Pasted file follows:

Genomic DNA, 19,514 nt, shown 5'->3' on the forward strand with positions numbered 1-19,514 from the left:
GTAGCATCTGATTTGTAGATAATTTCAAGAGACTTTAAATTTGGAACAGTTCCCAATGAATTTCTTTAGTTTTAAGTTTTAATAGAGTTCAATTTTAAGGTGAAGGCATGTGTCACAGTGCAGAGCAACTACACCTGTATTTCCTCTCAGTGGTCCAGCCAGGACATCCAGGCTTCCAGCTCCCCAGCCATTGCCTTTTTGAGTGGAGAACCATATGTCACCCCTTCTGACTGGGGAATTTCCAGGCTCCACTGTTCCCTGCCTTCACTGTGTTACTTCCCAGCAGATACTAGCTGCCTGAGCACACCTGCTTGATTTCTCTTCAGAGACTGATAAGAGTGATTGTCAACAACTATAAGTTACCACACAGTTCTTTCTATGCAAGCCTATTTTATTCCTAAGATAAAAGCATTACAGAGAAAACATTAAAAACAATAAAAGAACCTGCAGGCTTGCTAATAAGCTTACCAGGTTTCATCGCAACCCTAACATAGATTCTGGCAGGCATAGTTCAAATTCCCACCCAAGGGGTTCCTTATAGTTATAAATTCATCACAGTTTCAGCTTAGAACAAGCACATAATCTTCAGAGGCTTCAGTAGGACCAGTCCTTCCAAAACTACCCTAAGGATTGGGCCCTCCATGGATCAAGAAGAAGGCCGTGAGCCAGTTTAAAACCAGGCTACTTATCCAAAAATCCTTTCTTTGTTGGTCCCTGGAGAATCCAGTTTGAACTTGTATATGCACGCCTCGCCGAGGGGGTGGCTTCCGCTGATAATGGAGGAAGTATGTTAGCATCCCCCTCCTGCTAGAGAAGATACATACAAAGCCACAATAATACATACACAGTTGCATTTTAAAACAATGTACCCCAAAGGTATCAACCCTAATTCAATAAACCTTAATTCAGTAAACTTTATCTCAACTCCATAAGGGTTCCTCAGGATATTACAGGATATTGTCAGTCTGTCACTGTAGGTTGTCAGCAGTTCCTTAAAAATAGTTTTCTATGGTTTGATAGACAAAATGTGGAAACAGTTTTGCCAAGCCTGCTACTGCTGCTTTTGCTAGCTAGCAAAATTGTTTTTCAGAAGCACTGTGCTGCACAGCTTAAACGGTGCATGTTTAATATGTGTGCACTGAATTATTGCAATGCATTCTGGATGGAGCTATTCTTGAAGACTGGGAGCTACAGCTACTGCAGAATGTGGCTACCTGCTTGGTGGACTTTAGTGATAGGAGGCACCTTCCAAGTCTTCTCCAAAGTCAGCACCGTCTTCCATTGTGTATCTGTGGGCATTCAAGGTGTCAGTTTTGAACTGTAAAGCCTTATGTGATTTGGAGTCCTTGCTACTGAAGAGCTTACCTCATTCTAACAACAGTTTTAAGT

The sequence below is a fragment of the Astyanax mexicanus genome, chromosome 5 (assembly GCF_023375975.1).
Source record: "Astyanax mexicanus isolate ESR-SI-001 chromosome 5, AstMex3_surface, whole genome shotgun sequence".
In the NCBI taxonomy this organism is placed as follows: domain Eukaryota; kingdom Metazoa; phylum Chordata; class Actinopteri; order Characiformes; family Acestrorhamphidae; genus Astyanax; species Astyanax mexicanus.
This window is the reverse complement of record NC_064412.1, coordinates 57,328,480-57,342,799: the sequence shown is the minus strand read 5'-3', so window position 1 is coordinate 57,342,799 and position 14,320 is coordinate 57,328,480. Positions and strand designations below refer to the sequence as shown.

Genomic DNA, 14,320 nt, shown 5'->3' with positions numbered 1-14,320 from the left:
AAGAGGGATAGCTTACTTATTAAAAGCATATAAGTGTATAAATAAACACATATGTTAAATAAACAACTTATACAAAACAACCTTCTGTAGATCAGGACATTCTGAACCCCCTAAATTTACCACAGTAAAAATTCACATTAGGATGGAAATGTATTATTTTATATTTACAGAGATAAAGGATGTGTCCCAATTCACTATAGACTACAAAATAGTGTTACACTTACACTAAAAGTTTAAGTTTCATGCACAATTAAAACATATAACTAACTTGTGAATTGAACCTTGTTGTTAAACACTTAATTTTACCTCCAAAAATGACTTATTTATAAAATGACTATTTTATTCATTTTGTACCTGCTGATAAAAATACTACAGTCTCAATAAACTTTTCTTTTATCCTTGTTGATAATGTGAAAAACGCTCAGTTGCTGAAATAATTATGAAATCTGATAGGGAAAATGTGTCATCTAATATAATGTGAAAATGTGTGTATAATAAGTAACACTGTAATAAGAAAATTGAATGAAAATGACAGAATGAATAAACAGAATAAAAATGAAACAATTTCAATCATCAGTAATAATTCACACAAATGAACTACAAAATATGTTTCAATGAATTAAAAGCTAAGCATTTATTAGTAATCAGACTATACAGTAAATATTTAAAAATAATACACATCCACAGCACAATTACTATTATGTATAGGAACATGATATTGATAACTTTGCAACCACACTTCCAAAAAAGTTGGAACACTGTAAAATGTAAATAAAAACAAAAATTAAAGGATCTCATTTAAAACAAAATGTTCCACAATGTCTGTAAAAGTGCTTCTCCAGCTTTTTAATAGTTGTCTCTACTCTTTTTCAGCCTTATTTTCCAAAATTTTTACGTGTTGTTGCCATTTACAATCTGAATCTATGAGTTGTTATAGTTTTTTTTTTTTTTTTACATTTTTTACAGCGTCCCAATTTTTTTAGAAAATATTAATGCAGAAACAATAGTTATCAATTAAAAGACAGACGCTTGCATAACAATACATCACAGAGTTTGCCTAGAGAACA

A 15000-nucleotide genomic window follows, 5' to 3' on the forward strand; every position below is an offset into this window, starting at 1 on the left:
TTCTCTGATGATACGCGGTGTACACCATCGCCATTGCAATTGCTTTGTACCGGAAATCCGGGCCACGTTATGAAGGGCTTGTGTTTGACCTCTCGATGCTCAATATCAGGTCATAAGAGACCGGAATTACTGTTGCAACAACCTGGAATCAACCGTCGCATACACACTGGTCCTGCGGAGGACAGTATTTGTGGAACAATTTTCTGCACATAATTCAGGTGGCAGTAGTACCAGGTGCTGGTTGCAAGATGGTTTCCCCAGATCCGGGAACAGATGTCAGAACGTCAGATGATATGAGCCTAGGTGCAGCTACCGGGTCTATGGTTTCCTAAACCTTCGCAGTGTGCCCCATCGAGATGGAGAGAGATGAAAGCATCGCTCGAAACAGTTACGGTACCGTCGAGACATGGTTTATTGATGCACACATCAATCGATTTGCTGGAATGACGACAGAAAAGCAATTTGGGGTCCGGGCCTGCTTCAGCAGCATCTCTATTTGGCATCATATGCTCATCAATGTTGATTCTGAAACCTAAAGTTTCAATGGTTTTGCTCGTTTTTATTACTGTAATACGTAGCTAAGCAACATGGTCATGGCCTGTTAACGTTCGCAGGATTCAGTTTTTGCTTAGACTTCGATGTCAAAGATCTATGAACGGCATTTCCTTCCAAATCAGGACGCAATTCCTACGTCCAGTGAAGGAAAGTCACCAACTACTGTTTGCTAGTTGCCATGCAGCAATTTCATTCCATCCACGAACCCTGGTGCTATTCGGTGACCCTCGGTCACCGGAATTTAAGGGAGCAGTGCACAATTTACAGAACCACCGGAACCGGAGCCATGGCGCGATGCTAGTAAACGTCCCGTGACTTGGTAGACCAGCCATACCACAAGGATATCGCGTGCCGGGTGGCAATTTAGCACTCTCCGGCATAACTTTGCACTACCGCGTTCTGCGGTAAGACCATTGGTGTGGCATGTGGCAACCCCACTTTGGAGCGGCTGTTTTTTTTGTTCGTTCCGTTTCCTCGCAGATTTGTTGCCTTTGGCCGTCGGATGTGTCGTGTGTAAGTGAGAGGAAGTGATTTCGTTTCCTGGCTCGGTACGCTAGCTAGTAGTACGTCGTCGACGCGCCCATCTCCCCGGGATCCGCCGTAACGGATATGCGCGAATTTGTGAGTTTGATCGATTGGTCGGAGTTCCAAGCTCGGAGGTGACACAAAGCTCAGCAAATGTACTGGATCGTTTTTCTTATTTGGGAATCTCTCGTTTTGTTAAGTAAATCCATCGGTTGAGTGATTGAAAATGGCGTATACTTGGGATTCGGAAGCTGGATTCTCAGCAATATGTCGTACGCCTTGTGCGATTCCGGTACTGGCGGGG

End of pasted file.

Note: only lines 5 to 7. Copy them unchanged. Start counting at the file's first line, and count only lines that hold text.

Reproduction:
In the NCBI taxonomy this organism is placed as follows: domain Eukaryota; kingdom Metazoa; phylum Chordata; class Actinopteri; order Characiformes; family Acestrorhamphidae; genus Astyanax; species Astyanax mexicanus.
This window is the reverse complement of record NC_064412.1, coordinates 57,328,480-57,342,799: the sequence shown is the minus strand read 5'-3', so window position 1 is coordinate 57,342,799 and position 14,320 is coordinate 57,328,480. Positions and strand designations below refer to the sequence as shown.

Genomic DNA, 14,320 nt, shown 5'->3' with positions numbered 1-14,320 from the left: